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Billy Porter praises 'Pose' on depiction of gay black men


BILLY PORTER has praised his TV series Pose for providing wider representation of gay black men.

Set in the 1980s, Pose is an American drama series that explores the juxtaposition of several segments of life and society in New York, through dance and music.

Speaking at the 92nd Street Y Community Centre in New York, Porter explained how roles for black gay men are changing fast.

You get used to being (cast as) the funny friend," said Porter. "You get used to the industry cutting your d**k off because you're a queen."

The Golden Globe Award-nominee insisted he was "grateful" for the impact the series has had on the perception of New York City's African-American and Latino LGBTQ scene.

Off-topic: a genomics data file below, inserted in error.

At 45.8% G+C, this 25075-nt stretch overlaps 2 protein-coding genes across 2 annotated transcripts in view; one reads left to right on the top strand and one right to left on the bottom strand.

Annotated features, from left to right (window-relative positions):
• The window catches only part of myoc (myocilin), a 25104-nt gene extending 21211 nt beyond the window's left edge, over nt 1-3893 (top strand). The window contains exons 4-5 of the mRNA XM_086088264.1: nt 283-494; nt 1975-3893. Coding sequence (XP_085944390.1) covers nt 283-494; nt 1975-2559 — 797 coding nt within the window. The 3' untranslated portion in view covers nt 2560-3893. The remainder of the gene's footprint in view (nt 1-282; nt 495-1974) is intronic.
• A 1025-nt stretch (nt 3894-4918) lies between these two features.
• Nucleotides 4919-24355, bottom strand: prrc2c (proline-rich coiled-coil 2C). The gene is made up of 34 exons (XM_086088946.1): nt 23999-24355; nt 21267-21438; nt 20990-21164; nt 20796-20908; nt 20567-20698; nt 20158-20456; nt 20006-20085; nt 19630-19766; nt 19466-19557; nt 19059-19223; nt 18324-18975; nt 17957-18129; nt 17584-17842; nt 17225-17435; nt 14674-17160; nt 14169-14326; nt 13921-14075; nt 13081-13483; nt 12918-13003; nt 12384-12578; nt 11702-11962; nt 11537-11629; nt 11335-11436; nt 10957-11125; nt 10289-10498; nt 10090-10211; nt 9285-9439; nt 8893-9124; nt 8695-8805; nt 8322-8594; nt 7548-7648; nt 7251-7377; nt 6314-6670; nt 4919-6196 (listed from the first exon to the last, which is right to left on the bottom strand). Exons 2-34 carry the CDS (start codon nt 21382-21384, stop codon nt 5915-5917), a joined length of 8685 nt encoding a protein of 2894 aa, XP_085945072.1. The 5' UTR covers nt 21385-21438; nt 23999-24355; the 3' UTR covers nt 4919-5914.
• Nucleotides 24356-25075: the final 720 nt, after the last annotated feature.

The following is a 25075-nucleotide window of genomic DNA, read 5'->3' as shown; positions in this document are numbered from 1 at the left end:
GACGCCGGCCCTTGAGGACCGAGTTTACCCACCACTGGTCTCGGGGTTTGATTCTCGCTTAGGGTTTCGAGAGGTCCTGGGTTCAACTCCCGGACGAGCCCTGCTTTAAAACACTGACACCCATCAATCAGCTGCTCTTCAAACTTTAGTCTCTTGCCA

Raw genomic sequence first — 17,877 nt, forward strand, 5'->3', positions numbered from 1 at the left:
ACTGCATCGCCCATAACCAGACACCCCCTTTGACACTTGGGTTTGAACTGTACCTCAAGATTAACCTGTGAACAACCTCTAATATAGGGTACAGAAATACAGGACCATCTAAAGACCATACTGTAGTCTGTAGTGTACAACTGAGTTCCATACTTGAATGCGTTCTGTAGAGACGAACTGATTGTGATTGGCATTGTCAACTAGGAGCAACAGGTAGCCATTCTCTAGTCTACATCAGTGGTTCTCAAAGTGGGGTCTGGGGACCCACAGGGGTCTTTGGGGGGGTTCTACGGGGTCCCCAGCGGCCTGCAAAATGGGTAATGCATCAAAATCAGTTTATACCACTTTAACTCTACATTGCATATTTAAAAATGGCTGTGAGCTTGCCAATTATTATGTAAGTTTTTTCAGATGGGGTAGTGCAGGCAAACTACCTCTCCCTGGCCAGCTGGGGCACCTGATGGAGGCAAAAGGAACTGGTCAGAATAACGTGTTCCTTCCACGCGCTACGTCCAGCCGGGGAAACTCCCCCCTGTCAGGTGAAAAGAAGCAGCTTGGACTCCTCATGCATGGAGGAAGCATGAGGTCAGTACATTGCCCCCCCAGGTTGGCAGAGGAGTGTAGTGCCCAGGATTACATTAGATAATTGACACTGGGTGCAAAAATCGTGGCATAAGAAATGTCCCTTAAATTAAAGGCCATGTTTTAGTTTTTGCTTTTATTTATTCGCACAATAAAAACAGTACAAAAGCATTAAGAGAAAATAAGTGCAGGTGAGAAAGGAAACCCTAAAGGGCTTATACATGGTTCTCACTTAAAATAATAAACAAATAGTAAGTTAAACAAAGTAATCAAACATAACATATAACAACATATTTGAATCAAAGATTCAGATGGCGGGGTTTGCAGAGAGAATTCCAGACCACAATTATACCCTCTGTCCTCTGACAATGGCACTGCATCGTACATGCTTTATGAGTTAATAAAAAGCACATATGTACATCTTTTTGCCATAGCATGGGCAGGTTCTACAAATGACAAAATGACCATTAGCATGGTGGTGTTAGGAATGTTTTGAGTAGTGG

“We get a lot of airtime as African-American men killing each other. We get a lot of stories about that,” he says. “But we get very few where we see black men trying to figure out how to love each other. And that is really thrilling.”

The star continued: "I am so grateful to be a part of what I see as the change.”

The season two finale of Pose airs on FX next Tuesday.

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